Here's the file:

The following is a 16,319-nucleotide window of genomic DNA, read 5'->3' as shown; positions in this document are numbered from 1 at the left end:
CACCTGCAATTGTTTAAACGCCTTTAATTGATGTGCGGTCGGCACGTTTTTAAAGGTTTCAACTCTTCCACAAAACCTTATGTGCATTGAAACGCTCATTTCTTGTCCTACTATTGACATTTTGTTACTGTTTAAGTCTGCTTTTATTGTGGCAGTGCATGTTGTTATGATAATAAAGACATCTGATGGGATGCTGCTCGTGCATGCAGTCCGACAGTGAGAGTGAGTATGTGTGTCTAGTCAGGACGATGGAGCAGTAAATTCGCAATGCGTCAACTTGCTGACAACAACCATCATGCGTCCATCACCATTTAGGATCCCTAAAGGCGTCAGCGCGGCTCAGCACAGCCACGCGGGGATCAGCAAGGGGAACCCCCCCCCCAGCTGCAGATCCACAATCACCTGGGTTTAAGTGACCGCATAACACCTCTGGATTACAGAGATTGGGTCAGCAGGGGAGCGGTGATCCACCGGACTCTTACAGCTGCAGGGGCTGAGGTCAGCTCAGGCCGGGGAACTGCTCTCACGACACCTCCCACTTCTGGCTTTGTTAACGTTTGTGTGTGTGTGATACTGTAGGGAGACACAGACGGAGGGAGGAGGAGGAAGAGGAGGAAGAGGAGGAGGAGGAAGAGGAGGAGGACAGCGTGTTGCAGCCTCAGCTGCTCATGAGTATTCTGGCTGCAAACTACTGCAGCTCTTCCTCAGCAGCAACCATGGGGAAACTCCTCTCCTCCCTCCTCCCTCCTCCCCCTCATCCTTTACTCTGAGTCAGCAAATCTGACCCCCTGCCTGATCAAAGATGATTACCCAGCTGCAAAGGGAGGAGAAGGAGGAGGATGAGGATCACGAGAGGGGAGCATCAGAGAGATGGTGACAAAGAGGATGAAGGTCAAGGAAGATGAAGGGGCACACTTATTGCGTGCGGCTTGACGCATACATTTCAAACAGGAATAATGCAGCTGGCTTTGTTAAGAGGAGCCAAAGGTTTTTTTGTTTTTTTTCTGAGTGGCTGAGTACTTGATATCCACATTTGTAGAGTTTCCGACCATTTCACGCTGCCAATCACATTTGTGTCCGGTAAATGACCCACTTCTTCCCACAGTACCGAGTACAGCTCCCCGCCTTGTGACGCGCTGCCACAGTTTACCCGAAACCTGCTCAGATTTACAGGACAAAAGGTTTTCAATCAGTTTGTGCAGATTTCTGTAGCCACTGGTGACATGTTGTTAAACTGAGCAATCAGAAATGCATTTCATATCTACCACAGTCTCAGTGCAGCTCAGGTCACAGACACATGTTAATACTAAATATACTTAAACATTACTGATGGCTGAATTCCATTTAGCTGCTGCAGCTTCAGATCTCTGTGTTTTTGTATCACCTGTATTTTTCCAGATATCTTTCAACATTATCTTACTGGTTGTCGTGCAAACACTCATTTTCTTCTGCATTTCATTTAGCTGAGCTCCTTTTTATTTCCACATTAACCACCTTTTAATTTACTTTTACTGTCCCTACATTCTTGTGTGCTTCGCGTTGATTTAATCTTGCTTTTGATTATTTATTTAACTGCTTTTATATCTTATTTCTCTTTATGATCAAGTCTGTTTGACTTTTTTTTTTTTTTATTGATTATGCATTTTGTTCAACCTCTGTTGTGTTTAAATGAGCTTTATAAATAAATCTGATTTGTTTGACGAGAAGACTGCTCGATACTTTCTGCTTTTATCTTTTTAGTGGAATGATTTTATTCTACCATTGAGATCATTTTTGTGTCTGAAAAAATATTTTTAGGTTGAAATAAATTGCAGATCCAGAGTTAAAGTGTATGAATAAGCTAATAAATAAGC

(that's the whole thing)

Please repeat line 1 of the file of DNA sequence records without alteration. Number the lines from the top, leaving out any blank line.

The following is a 16,319-nucleotide window of genomic DNA, read 5'->3' as shown; positions in this document are numbered from 1 at the left end: